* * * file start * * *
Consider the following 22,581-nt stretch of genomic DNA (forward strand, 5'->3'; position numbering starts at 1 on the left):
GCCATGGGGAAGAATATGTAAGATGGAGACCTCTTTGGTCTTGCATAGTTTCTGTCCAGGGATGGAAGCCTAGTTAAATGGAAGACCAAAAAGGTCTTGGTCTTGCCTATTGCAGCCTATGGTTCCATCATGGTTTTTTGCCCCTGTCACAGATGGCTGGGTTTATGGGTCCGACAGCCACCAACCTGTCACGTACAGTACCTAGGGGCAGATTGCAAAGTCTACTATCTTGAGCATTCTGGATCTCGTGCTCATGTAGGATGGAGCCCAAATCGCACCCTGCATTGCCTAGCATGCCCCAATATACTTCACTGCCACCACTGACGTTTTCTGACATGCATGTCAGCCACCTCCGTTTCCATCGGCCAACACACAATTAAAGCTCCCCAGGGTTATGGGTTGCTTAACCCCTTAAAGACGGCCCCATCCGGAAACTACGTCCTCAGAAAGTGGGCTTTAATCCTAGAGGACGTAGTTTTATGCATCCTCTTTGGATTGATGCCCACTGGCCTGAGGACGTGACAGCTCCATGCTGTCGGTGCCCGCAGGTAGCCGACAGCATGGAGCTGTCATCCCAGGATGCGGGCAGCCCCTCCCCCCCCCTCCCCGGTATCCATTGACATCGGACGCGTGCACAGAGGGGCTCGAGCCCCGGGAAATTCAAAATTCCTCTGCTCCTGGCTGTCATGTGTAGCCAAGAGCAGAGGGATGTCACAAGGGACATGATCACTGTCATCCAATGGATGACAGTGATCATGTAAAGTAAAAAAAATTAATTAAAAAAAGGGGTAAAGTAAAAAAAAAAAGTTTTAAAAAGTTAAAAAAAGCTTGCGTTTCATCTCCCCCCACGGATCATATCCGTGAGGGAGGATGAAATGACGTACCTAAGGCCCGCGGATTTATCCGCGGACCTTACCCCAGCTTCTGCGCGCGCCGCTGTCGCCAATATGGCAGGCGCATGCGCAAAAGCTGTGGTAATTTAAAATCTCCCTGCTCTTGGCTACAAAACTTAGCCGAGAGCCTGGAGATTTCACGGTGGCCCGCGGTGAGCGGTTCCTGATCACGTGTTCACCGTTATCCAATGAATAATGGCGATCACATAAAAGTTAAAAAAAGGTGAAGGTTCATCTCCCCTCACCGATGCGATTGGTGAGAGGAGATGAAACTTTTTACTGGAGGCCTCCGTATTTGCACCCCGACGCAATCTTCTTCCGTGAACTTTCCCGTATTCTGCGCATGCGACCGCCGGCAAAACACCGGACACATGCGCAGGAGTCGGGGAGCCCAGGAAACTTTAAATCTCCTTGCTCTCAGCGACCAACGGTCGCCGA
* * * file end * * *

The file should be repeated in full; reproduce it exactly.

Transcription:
Consider the following 22,581-nt stretch of genomic DNA (forward strand, 5'->3'; position numbering starts at 1 on the left):
GCCATGGGGAAGAATATGTAAGATGGAGACCTCTTTGGTCTTGCATAGTTTCTGTCCAGGGATGGAAGCCTAGTTAAATGGAAGACCAAAAAGGTCTTGGTCTTGCCTATTGCAGCCTATGGTTCCATCATGGTTTTTTGCCCCTGTCACAGATGGCTGGGTTTATGGGTCCGACAGCCACCAACCTGTCACGTACAGTACCTAGGGGCAGATTGCAAAGTCTACTATCTTGAGCATTCTGGATCTCGTGCTCATGTAGGATGGAGCCCAAATCGCACCCTGCATTGCCTAGCATGCCCCAATATACTTCACTGCCACCACTGACGTTTTCTGACATGCATGTCAGCCACCTCCGTTTCCATCGGCCAACACACAATTAAAGCTCCCCAGGGTTATGGGTTGCTTAACCCCTTAAAGACGGCCCCATCCGGAAACTACGTCCTCAGAAAGTGGGCTTTAATCCTAGAGGACGTAGTTTTATGCATCCTCTTTGGATTGATGCCCACTGGCCTGAGGACGTGACAGCTCCATGCTGTCGGTGCCCGCAGGTAGCCGACAGCATGGAGCTGTCATCCCAGGATGCGGGCAGCCCCTCCCCCCCCCTCCCCGGTATCCATTGACATCGGACGCGTGCACAGAGGGGCTCGAGCCCCGGGAAATTCAAAATTCCTCTGCTCCTGGCTGTCATGTGTAGCCAAGAGCAGAGGGATGTCACAAGGGACATGATCACTGTCATCCAATGGATGACAGTGATCATGTAAAGTAAAAAAAATTAATTAAAAAAAGGGGTAAAGTAAAAAAAAAAAGTTTTAAAAAGTTAAAAAAAGCTTGCGTTTCATCTCCCCCCACGGATCATATCCGTGAGGGAGGATGAAATGACGTACCTAAGGCCCGCGGATTTATCCGCGGACCTTACCCCAGCTTCTGCGCGCGCCGCTGTCGCCAATATGGCAGGCGCATGCGCAAAAGCTGTGGTAATTTAAAATCTCCCTGCTCTTGGCTACAAAACTTAGCCGAGAGCCTGGAGATTTCACGGTGGCCCGCGGTGAGCGGTTCCTGATCACGTGTTCACCGTTATCCAATGAATAATGGCGATCACATAAAAGTTAAAAAAAGGTGAAGGTTCATCTCCCCTCACCGATGCGATTGGTGAGAGGAGATGAAACTTTTTACTGGAGGCCTCCGTATTTGCACCCCGACGCAATCTTCTTCCGTGAACTTTCCCGTATTCTGCGCATGCGACCGCCGGCAAAACACCGGACACATGCGCAGGAGTCGGGGAGCCCAGGAAACTTTAAATCTCCTTGCTCTCAGCGACCAACGGTCGCCGA